Robin Sainty: Three options for Norwich City’s way forward

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Published:
06:00 7 May 2022



There have been a lot of articles and columns covering what went wrong this season and identifying various people as the main culprits, so I don’t see the point of going into that same ground.

I’m not going to comment on the game at Villa Park because I wasn’t there. Normally a trip to Villa would be one of the first away trips I aim for when the matches are out, but in all honesty I couldn’t get the excitement going, such is my feeling of disconnection from this team of City.

Instead, I granted my nine-year-old grandson’s request to take him to his first ‘real’ game at King’s Lynn and thoroughly enjoyed some decent non-league football without the anxiety of to see City capitulate away from home this season.

It has been a truly miserable time and it will be a tough summer as City prepare for another Championship tilt. At present, there is a lot of anger and there is no lack of revisionism, especially with regard to Daniel Farke.

Although I liked the man, the loss of identity reported by most commentators began on his watch, with the disastrous system change that led to a series of pitiful displays that came to a head at Stamford Bridge.

I will be forever grateful for the wonderful winning seasons he gave us, but he wouldn’t have had as long as he did given the dismal start to the season at any other club.

It seems to me there was a collective loss of nerve early on from which the club never recovered, and even off the pitch there was no real sense of the conviction with which City approached the start of the 2019/20 season.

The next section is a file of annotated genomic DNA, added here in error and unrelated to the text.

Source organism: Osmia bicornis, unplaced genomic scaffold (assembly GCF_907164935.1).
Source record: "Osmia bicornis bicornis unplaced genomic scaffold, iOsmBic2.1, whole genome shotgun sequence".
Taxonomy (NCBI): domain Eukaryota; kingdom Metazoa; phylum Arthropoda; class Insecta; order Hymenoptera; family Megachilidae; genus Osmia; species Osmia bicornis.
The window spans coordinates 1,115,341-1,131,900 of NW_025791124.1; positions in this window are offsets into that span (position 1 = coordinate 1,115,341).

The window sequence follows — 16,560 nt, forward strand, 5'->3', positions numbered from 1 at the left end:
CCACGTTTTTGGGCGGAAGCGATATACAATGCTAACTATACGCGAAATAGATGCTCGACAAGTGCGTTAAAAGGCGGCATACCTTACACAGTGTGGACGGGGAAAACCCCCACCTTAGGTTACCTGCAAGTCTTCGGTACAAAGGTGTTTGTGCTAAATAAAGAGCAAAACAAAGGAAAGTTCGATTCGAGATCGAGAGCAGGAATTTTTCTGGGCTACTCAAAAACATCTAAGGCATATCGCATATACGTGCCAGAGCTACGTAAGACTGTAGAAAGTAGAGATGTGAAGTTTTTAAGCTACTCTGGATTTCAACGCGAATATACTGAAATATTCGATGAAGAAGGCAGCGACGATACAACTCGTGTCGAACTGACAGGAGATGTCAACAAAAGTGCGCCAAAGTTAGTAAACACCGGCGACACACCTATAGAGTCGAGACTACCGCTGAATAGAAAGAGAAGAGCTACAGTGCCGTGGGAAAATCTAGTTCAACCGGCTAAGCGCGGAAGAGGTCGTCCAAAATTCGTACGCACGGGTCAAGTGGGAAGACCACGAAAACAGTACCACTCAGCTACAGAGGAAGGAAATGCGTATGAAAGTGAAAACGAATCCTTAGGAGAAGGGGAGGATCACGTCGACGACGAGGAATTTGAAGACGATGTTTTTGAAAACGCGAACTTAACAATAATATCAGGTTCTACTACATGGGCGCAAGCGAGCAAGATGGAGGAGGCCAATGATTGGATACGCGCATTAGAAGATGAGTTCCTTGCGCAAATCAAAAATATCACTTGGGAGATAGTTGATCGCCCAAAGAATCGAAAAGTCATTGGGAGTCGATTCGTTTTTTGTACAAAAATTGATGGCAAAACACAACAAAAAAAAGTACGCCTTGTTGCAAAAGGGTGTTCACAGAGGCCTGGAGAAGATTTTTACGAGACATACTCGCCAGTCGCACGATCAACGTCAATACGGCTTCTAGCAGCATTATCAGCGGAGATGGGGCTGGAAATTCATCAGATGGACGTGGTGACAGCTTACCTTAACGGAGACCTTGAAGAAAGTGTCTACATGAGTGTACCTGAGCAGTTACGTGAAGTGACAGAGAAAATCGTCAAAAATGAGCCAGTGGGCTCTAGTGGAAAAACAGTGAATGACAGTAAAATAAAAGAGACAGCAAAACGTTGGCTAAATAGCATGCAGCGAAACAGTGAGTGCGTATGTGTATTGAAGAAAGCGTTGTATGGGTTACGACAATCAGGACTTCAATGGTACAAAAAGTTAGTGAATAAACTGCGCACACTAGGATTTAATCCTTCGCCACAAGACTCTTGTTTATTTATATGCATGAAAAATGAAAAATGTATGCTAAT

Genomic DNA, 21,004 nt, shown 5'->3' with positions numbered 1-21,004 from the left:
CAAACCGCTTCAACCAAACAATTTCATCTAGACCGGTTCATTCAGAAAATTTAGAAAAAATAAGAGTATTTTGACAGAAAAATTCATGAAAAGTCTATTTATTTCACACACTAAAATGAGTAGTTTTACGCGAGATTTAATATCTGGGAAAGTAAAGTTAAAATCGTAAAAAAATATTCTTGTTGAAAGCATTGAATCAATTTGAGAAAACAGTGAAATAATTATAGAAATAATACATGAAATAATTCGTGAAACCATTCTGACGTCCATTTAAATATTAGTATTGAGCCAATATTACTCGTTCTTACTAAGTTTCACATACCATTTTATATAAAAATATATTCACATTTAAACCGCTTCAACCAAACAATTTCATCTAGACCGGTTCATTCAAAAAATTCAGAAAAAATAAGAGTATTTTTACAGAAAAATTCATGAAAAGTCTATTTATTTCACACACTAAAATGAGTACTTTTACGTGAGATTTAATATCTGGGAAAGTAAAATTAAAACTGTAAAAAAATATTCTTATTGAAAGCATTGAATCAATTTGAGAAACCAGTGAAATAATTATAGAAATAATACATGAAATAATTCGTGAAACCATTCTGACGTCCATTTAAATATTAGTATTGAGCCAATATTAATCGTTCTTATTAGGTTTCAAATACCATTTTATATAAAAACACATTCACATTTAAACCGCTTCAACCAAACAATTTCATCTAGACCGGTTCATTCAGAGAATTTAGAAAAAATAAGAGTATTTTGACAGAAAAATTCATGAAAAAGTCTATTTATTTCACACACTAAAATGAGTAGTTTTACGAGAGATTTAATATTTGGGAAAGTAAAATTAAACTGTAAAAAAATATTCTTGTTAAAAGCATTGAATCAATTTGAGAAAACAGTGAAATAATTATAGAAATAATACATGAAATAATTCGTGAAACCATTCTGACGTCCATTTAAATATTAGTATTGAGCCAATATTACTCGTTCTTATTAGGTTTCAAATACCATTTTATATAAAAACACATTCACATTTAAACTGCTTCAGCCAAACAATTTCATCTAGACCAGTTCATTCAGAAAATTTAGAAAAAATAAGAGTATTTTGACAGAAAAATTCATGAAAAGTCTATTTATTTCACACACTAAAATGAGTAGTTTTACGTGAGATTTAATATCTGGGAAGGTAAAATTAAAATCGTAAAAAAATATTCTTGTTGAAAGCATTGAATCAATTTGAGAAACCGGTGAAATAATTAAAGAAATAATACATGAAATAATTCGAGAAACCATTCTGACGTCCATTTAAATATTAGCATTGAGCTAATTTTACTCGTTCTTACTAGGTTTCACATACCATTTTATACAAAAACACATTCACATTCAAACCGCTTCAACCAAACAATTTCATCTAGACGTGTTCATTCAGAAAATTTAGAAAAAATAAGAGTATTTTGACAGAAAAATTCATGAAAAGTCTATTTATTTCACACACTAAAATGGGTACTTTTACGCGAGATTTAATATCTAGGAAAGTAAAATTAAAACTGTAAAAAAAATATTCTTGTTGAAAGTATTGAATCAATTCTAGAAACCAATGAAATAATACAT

So where do we go from here? Basically, there are three possibilities.

The first is that someone exercises the option offered since 2010 to ask the board to issue up to 1,000,000 new shares and thus become the new majority shareholder. I think this is unlikely, not because I believe the council would stand in the way of a suitable candidate (and such a rebuff would inevitably become public) but because I don’t believe such a candidate currently exists.

The second option is the possible attraction of new investment into the current ownership model, perhaps including a degree of controlled borrowing, although this is a potentially dangerous path to take given how debts have almost sank the club in 2009 and again in 2018.

However, the final and most likely option is to continue with the self-funding model, but that would clearly need to be reconsidered in light of this season’s failures.

What strikes me is that City seem to have moved away from creating hungry players with a point to prove at the heart of their recruitment. The squad two seasons ago might not have been as technically talented as the current crop, but they fought harder, at least until the pandemic hit and the exclusion of fans from the grounds.


Andrew Omobamidele has missed much of the season but is expected to play a major role in Dean Smith’s plans
– Credit: Paul Chesterton/Focus Images Ltd

What is positive is that there are good young people at the club, including Andrew Obamidele, Jonathan Rowe, Adam Idah among others, but they will need the right type of players around them, players with times of experience and the right attitude.

With that in mind, it might also be worth putting more emphasis on players who have grown up in the UK game, especially considering how much the likes of Milot Rashica (whose agent appears to be starting the escape hatch) and Christos Tzolis made the transition from European football.

However, what really concerns fans more than anything is that during the Farke era there was a clear and understandable plan in place and a football identity that united them and the players against the world, but I fear now it’s become more One City Wrong than One City Strong.

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